The Ancestors Sell Out

In 1968, Allen rejoined the band and, despite maintaining much of its quirkiness, the unit was temporarily welcomed back into the fold of listenable and tolerable bands -- at least by Dublin standards. Through the addition of a more traditional repertoire, and due in no small part to Allen's friendship with one Randy Stinson, a very popular guy who never tired of promoting the band, The Ancestors began their peak period of commercial success, sometimes earning as much as $30-$40 each from one show.

Proper way to hold a spear gun Randy's birthday party Stunt Driver
Left photo:   The proper way to hold a spear gun.

Center photo:   Randy Stinson's first brush with an Ancestors founding member is documented in this rare photograph of one of Randy's early birthday parties.  That's Tom Patterson at left holding a toy frog, and Randy in the center in cowboy garb.  Allen Tindol was Randy's next door neighbor at this time, and was once bitten by Randy's dog (with justification, I'm sure).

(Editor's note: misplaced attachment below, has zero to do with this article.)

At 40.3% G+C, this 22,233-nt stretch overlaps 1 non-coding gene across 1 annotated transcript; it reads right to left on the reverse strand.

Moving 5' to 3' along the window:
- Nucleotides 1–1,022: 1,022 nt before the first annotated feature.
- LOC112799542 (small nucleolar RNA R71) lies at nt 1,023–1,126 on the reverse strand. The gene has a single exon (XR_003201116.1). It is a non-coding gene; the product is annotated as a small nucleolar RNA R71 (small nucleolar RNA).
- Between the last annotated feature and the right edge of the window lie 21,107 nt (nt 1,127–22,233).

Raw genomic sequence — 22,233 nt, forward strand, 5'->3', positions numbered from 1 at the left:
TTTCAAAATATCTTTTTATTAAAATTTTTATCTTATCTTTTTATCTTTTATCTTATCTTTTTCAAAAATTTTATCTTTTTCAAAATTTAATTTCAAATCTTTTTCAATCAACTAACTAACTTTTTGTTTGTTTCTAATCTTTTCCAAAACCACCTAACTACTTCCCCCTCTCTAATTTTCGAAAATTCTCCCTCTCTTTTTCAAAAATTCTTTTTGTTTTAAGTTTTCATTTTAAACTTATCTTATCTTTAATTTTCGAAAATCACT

Right photo:   Stunt driving in the Buick.

Phi Kappa Tau
From right to left, Randy, Edward, and Allen indulge in their usual "zany" antics, circa 1972.  Note Phi Kappa Tau sweatshirt:  signature apparel for the era.

Allen left again in 1968 and was replaced by singing bassist Johnny Fountain. The Ancestors added a new keyboardist, Mike Harrell, who knew nothing about anything other than the music of "Steppenwolf." Allen later rejoined the band for a third time, from 1969 until its demise in 1970, as a featured vocalist, along with Johnny Fountain's cousin, Bobby Fountain. The band played songs by Spirit, Blood, Sweat, and Tears, Three Dog Night, The Hollies, Wilson Pickett, The Beatles, and Rolling Stones during this final era.

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